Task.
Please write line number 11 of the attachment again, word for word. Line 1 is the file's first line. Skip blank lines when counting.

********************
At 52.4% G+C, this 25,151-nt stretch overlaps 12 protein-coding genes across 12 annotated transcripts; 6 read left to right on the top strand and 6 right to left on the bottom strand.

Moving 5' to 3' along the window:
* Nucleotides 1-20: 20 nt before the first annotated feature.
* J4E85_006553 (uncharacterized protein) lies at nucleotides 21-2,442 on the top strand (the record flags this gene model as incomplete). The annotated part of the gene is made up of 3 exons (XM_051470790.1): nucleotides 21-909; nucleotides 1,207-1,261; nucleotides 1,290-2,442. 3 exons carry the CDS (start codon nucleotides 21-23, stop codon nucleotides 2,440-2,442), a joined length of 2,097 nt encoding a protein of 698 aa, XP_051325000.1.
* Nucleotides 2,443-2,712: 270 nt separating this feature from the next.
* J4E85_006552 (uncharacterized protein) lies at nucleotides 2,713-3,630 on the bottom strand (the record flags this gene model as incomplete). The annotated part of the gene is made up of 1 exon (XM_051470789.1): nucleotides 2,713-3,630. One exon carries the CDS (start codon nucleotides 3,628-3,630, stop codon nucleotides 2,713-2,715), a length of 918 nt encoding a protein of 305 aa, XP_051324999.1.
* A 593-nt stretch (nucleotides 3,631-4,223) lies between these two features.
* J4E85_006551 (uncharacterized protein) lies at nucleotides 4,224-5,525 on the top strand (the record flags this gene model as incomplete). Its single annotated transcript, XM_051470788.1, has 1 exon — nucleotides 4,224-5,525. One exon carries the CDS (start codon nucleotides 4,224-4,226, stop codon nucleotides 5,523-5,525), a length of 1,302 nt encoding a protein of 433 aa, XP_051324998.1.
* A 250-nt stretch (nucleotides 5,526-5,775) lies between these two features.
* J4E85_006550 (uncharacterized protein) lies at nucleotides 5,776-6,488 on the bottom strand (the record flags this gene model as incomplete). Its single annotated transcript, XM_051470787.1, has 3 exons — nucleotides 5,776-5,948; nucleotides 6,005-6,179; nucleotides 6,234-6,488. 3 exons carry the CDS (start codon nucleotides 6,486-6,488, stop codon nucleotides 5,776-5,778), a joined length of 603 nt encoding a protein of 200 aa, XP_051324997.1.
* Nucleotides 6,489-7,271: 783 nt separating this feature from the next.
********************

* Nucleotides 6,489-7,271: 783 nt separating this feature from the next.